In approaching ours The Caligula Effect 2 review, the Spanish gamer can count on an extra gear, an interpretative key probably not available abroad. In the first place, psychology has chosen the name of the Roman emperor Caligula to describe the syndrome in question: it is (obviously we are simplifying a bit) the desire to experience extreme situations, to break taboos and most of the rules imposed by society to individuals. The characters of the first and second chapter of the series, in fact, find themselves in the alternative world following the experience of one or more traumas; moreover, life itself in the virtual elsewhere is, on balance, a limit experience, normally impossible and transgressive compared to normality.
But there is also another aspect curiously on the subject and possible only in our language. The "caligo" is a fog that rises from the sea. According to popular tradition, with this haze the spirits appear who rush to kidnap the souls of the deceased, still wedged between earthly life and the afterlife. Which is then the same condition of suspension of the protagonists of The Caligula Effect 2, whether it's the protagonist or the members of the newly found Go-Home Club. Apart from these curiosities that you might find interesting for a full understanding of the work, The Caligula Effect 2 is officially the second chapter of the franchise started on PlayStation Vita in 2016. The positive feedback of the first The Caligula Effect, which in 2019 also landed on PlayStation 4 and Nintendo Switch, justified the development of a substantially very conservative sequel, in which Tadashi Satomi, among others, returned to collaborate. (Persona world expert) and Takuya Yamanaka in the role of director.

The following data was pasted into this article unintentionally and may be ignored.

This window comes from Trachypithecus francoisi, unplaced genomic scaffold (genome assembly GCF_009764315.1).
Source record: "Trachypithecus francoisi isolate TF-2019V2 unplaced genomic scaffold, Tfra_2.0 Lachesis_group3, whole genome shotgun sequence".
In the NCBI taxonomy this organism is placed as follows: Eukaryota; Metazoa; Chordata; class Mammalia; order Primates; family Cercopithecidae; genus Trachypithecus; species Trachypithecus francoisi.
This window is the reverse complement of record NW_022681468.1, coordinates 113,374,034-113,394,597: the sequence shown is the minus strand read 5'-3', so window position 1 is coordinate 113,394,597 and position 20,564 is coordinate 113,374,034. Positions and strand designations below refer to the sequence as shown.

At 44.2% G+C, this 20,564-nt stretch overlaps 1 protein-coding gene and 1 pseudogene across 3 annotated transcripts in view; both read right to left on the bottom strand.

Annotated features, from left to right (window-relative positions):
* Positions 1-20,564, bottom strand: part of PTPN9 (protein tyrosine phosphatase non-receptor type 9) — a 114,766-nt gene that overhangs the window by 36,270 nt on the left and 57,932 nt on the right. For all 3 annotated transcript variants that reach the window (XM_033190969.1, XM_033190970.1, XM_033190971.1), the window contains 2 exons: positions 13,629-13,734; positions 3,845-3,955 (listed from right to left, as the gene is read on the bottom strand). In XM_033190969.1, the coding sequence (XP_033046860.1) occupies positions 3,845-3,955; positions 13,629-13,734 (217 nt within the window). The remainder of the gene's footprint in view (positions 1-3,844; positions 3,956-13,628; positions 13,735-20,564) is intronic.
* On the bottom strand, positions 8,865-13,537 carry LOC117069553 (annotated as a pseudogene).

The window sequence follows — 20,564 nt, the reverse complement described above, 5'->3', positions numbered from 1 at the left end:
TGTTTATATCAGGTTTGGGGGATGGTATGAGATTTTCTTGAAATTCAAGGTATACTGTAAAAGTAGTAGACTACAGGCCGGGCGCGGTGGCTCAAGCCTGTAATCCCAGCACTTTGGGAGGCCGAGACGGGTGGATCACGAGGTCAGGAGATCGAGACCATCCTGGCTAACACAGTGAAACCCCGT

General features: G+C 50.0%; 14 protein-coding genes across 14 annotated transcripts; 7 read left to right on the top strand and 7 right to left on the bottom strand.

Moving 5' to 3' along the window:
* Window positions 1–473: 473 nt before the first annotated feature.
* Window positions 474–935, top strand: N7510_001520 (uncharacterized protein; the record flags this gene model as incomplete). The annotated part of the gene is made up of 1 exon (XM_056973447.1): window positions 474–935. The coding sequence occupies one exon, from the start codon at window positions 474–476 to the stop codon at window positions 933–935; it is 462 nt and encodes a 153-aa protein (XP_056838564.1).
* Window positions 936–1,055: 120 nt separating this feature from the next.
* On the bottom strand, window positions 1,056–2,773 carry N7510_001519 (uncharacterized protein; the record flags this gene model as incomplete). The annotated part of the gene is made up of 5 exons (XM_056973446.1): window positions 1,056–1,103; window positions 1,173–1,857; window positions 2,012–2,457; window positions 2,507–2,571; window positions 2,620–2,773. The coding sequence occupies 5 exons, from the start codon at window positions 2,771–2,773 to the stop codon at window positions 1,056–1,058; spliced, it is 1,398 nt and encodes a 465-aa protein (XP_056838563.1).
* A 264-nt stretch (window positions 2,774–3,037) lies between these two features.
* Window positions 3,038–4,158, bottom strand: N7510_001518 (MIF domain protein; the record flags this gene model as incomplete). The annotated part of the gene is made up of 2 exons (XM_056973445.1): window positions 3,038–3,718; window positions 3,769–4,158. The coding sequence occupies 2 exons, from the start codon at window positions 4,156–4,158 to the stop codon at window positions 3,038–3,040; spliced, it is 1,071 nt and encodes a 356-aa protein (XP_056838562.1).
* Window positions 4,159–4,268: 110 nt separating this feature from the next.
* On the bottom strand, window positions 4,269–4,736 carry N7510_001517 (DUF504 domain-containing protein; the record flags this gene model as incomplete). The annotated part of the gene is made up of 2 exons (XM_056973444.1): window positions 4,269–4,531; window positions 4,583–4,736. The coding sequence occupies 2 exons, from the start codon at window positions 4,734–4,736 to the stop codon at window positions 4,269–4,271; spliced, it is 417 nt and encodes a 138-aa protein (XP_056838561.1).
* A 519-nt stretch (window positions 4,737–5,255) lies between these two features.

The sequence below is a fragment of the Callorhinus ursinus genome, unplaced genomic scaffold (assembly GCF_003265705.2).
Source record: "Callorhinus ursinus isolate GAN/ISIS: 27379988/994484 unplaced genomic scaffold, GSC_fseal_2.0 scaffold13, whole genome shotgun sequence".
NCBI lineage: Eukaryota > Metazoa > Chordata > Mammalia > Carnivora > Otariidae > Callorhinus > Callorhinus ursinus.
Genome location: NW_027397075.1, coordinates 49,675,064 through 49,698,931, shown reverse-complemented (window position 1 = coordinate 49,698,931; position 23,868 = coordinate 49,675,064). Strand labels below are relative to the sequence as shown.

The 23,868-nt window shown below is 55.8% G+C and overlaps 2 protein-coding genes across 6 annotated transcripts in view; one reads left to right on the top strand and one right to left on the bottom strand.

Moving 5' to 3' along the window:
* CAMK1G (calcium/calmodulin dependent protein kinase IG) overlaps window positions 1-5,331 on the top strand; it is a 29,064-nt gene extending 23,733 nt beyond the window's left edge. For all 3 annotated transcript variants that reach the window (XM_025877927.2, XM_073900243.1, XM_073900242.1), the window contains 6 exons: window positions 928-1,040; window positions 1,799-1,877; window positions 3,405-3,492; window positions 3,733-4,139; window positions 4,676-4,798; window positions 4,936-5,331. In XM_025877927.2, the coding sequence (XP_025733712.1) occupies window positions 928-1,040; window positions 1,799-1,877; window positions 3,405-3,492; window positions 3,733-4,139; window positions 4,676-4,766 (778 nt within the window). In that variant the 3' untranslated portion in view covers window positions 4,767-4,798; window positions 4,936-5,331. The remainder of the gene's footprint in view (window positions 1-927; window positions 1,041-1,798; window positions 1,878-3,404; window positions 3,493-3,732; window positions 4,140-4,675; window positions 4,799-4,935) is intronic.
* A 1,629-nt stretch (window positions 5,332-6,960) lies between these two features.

Plot: in the alternate world
La plot of The Caligula Effect 2 plays it safe by proposing situations, characters and atmospheres largely derivative, perfectly related to the first chapter of the saga. You might rightly wonder if it is possible to start directly from the sequel, ignoring the existence of the first The Caligula Effect. The answer is the following: in theory yes, it is possible to do it, also because various characters (without anticipating too many revelations) will refer directly to the previous events. Given that, however, in fact, the plot resumes right where it ended in the first chapter, it would be appropriate to have first concluded the original episode, and then move on to The Caligula Effect 2, so as to better grasp all the references. However, it is not so obvious that after 40 hours you are willing to face as many in the sequel: think carefully about the most appropriate option.
Offerta Amazon The Caligula Effect 2 - Playstation 4
In itself, however, the narrative context of the title turns out to be more than valid. We find ourselves in Redo, a virtual simulation in which various individuals from the real world have been trapped. Basically, either thanks to technology, or because of some unexpected errors that have resulted in an excessive mass application, people have been "stolen" from their existence and transported to another fictional world.